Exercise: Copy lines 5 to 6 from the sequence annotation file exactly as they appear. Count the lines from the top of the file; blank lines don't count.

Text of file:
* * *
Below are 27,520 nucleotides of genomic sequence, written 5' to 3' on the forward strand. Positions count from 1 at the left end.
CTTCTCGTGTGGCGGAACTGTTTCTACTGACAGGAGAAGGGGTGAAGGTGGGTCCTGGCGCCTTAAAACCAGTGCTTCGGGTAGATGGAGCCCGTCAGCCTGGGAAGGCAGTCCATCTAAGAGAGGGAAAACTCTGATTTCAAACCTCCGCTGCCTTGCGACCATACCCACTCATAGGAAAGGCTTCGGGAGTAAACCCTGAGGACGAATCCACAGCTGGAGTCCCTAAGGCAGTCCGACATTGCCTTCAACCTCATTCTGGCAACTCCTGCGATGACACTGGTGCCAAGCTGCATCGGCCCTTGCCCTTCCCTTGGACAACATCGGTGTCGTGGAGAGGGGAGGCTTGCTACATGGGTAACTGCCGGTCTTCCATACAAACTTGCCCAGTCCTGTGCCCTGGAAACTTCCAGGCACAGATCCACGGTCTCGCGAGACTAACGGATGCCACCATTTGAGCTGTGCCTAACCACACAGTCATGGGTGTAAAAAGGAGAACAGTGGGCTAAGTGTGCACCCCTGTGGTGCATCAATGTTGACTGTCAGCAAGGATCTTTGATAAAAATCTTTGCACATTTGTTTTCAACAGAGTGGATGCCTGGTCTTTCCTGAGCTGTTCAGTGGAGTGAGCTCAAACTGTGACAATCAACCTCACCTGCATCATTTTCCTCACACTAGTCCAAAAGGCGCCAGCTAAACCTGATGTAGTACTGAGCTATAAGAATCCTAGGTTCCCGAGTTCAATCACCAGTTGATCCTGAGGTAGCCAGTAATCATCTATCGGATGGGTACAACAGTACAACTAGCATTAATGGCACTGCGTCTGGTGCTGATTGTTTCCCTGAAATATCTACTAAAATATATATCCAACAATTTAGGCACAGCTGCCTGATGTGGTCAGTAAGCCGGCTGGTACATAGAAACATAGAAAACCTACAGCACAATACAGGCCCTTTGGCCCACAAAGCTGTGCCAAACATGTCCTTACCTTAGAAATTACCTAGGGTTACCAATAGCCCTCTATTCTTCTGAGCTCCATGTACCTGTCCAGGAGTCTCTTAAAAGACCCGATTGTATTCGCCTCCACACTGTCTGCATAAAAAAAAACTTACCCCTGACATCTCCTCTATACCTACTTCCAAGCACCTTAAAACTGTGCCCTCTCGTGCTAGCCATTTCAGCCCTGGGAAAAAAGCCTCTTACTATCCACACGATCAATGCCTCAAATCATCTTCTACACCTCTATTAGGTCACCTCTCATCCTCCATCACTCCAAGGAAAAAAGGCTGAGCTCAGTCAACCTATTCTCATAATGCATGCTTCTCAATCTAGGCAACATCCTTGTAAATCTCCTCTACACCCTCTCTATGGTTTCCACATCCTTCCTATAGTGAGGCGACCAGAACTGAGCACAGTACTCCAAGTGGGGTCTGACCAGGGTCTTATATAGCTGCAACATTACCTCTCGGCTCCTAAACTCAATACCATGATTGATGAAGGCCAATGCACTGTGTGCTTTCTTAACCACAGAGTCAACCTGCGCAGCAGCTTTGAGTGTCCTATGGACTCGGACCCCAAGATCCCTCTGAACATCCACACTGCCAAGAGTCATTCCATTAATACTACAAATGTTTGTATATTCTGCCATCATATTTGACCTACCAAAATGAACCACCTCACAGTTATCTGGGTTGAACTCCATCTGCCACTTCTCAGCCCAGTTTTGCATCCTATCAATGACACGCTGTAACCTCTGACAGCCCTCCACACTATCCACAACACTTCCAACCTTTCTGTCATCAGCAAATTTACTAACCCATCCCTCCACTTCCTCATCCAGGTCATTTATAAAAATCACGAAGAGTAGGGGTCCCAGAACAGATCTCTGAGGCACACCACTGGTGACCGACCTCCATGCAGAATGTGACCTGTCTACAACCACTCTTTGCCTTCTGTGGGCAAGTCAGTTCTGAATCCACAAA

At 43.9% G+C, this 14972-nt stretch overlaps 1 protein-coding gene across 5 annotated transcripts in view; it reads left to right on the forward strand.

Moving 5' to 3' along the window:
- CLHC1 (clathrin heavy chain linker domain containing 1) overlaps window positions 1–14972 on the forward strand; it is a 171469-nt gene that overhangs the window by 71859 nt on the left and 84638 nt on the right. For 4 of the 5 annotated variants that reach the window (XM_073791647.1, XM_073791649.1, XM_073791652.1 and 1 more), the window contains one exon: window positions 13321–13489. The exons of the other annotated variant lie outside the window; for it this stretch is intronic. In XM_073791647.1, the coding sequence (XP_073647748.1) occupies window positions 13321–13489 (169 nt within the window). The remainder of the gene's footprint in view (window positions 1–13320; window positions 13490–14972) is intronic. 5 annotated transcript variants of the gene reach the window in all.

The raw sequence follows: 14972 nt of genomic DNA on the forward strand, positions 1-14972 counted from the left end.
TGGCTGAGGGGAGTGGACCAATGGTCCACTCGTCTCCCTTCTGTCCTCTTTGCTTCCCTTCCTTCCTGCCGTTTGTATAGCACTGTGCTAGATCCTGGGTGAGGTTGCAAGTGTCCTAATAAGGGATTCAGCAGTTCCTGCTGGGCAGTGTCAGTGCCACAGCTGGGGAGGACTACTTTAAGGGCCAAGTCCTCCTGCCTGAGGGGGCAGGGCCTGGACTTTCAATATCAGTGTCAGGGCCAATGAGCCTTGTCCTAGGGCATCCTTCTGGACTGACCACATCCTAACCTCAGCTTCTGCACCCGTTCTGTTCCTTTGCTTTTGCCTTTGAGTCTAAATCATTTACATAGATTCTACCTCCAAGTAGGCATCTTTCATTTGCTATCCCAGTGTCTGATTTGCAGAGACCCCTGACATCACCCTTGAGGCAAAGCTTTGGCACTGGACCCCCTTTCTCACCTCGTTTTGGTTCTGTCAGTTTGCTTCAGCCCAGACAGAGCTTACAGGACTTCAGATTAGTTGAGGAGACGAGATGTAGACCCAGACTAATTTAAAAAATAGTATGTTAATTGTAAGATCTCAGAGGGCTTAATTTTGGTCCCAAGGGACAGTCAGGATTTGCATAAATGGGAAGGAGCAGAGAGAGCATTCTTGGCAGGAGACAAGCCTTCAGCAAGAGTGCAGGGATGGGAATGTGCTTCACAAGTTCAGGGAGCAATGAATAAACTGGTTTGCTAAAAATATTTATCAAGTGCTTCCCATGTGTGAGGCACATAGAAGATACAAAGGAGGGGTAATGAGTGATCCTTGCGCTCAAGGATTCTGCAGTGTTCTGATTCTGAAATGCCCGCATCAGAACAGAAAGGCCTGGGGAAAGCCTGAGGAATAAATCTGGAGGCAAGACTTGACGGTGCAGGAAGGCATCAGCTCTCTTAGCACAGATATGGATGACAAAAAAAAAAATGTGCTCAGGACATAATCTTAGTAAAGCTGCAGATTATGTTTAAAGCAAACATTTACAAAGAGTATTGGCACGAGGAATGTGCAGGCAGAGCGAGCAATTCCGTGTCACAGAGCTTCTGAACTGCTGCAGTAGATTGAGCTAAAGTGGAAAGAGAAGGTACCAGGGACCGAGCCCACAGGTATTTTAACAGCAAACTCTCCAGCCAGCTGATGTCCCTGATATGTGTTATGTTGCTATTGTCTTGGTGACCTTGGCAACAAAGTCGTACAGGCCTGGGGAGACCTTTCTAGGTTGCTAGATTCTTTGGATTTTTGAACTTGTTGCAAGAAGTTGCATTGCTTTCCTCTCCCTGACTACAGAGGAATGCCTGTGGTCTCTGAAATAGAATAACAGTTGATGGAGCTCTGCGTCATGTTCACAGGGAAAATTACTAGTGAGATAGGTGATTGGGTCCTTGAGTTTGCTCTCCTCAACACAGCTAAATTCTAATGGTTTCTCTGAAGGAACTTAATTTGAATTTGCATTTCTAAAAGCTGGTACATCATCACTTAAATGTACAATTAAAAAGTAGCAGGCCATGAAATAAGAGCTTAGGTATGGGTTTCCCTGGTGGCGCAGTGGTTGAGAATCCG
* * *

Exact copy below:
- CLHC1 (clathrin heavy chain linker domain containing 1) overlaps window positions 1–14972 on the forward strand; it is a 171469-nt gene that overhangs the window by 71859 nt on the left and 84638 nt on the right. For 4 of the 5 annotated variants that reach the window (XM_073791647.1, XM_073791649.1, XM_073791652.1 and 1 more), the window contains one exon: window positions 13321–13489. The exons of the other annotated variant lie outside the window; for it this stretch is intronic. In XM_073791647.1, the coding sequence (XP_073647748.1) occupies window positions 13321–13489 (169 nt within the window). The remainder of the gene's footprint in view (window positions 1–13320; window positions 13490–14972) is intronic. 5 annotated transcript variants of the gene reach the window in all.

The raw sequence follows: 14972 nt of genomic DNA on the forward strand, positions 1-14972 counted from the left end.